Louie is proud of this work at Three Sisters Irrigation District – it is a benefit to wildlife and he wants to spread the story. But there is more to it than that. This is a mutual and reciprocal healing: a story I want to spread.Read More
Environmental problems are not a dichotomy of problems with nature on one side and humans on the other. The dichotomy begins to crumble as soon as the concept of nature is removed. How will our relationship with our ecosystems change and how will our decisions be different if the distinction disintegrates altogether?Read More
The creek has been stretched back in time, erasing not only the human created erosion and damage, but also eliminating any chiseling the creek had done on its own prior to human intervention. It’s like shaking a giant Etch A Sketch until all evidence of previous drawings have been eliminated and the raw material is reset to a flat smooth plane where a new drawing can start to take form.Read More
My relationship with Whychus Creek started tentatively. The milky glacial water was not inviting even though it was a hot day in July. The headwaters on Broken Top are not very far away. The water is cold.Read More
In conjunction with my solo exhibition, Stories Told by Water, Umpqua Valley Arts hosted an artist talk on August 5. In this talk I give context to Stories Told by Water and I introduce work in progress the studio.Read More
This place is defined by water.
I came to Pine Meadow Ranch to listen to stories of the creek on this ranch in Sisters, Oregon. The ranch is idyllic with its unobstructed views of the mountains and Whychus Creek, its milky glacial melt waters originating from Broken Top and all Three Sisters, running through the ranch.
Little, if any land on the ranch is untouched. It is a fully constructed landscape dating back to the 1800s when settlers cleared fields for cattle and began diverting streams to irrigate their ranches. Some of the coveted water rights for this ranch date back to 1895, superseding the water rights of Three Sisters Irrigation District (TSID).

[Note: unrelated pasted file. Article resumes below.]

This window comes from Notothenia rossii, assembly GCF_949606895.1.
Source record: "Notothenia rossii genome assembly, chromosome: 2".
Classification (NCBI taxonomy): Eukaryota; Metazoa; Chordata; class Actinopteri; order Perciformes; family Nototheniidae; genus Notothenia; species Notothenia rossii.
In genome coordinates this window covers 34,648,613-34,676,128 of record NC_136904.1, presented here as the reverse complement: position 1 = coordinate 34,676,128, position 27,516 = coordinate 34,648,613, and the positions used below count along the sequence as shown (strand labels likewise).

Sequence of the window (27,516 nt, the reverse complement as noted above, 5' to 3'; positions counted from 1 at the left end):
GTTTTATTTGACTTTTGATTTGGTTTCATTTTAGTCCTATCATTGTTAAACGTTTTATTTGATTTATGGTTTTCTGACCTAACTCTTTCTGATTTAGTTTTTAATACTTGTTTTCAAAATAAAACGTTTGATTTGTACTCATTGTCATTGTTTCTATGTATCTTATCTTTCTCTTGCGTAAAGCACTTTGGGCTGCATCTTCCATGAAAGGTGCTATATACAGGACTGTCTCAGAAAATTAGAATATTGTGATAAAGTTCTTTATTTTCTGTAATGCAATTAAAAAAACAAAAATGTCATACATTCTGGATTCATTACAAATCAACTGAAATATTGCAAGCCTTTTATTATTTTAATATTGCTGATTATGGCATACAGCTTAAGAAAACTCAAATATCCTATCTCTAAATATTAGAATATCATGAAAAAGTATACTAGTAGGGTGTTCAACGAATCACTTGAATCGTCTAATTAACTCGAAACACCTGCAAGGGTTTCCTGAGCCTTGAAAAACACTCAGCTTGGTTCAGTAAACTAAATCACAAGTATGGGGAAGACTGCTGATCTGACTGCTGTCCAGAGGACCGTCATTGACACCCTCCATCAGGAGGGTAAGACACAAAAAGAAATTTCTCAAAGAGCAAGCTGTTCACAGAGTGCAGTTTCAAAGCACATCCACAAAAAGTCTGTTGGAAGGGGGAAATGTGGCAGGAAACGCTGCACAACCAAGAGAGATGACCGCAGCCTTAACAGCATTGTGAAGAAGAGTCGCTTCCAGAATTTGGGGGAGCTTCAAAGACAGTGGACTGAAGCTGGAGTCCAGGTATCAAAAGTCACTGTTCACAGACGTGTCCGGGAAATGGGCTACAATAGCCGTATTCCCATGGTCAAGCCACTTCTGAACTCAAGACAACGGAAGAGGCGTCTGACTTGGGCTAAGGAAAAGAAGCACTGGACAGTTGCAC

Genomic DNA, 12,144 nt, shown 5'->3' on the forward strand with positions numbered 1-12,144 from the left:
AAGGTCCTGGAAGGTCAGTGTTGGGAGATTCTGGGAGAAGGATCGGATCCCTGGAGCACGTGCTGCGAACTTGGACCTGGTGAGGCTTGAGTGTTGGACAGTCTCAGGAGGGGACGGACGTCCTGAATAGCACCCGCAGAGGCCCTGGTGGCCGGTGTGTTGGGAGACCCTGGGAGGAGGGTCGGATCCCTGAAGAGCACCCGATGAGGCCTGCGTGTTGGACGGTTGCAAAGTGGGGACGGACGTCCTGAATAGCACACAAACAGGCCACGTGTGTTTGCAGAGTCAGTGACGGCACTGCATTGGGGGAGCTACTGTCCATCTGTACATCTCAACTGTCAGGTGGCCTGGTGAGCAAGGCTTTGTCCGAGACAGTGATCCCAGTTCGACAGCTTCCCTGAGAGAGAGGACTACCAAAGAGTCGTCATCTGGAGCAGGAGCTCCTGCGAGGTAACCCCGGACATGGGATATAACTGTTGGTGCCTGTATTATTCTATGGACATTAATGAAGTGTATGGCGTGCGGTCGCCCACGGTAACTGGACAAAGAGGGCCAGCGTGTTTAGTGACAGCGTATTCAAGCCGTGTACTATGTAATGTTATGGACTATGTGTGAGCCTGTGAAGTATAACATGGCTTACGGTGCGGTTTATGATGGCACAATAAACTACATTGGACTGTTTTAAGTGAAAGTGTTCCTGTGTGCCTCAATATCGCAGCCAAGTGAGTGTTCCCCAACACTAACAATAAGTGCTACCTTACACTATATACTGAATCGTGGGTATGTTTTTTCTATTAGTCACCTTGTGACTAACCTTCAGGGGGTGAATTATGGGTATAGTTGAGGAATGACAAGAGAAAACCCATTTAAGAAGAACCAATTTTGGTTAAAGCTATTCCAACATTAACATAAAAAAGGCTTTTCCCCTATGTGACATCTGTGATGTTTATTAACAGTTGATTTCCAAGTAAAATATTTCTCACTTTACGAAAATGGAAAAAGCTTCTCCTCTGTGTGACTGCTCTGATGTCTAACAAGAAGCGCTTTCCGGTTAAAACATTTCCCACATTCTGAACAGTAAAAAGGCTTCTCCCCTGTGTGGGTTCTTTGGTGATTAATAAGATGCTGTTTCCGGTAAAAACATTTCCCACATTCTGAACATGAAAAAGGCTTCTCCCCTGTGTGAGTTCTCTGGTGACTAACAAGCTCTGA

Leah Wilson: Stories Told by Water is a solo exhibition running from June 11 – August 20, 2021 at Umpqua Valley Arts in Roseburg, Oregon. The virtual opening reception is June 11 from 5 – 6 PM PST. See you there!Read More
What would happen if fear and guilt is dropped from conversations about the environment? What would it feel like to think of ourselves as part of nature rather than something separate that we need to fix? What if the land is internalized so that we are in fact, healing ourselves? What if we change perspective to be in relationship with the earth?Read More
Landscapes are ecosystems in fluid motion. They are never static, like in landscape photograph or landscape painting. The only way to be true to the story of the land is to pay attention to the way that it sways through time. Time is the metronome that keeps the beat for the rhythm of place. Without time, there is no rhythm, no music of the land. We feel this rhythm within us when we feel we know a place. It is a part of us.Read More
I wanted to make something fast. I see other artists producing so much work in such a short period of time. I want to do that too. Drawing, I thought, would be fast. How great would it be if I could have 30 new drawings in a month!
But the truth is, I’m slow. I am very slow. Honestly, I wouldn’t be satisfied any other way.
Recognition begins fairly quickly. Knowing is revealed slowly. Familiarity opens itself to a knowledge that stretches beyond a perceptual knowing of a place to an integrated embodied knowing. It’s a knowing that happens when you can sense the rhythms and patterns without being overtly aware of them. This knowing is sensitive. It may feel like knowing something from the gut, but the gut doesn’t have anything to do with it. It’s really a knowing that comes from connection. If the connection is disrupted, it is felt.Read More
Every river has a unique color palette, and they all fluctuate with the seasons. It’s like the color is a facet of the river’s personality. And now, through satellites and long-term data collection, we can clearly see how the colors are drifting away from their traditional cyclical patterns. The personalities of rivers are changing over time.Read More
The creative process often feels dark and murky. Sometimes shining a light on it makes it worse. There is no past. There is no future. There is only this one line being drawn right now. Only the present exists.Read More
The creative process spirals. It is not a neat, straight trajectory that marches forward into the future. Concepts, materials, and techniques can be pulled from far in the past and spiraled into a new body of work.Read More
Reflections: OPEN on view at Anti-Aesthetic Gallery November 2 – December 21. A sidewalk exhibition of video work by Gray Space.Read More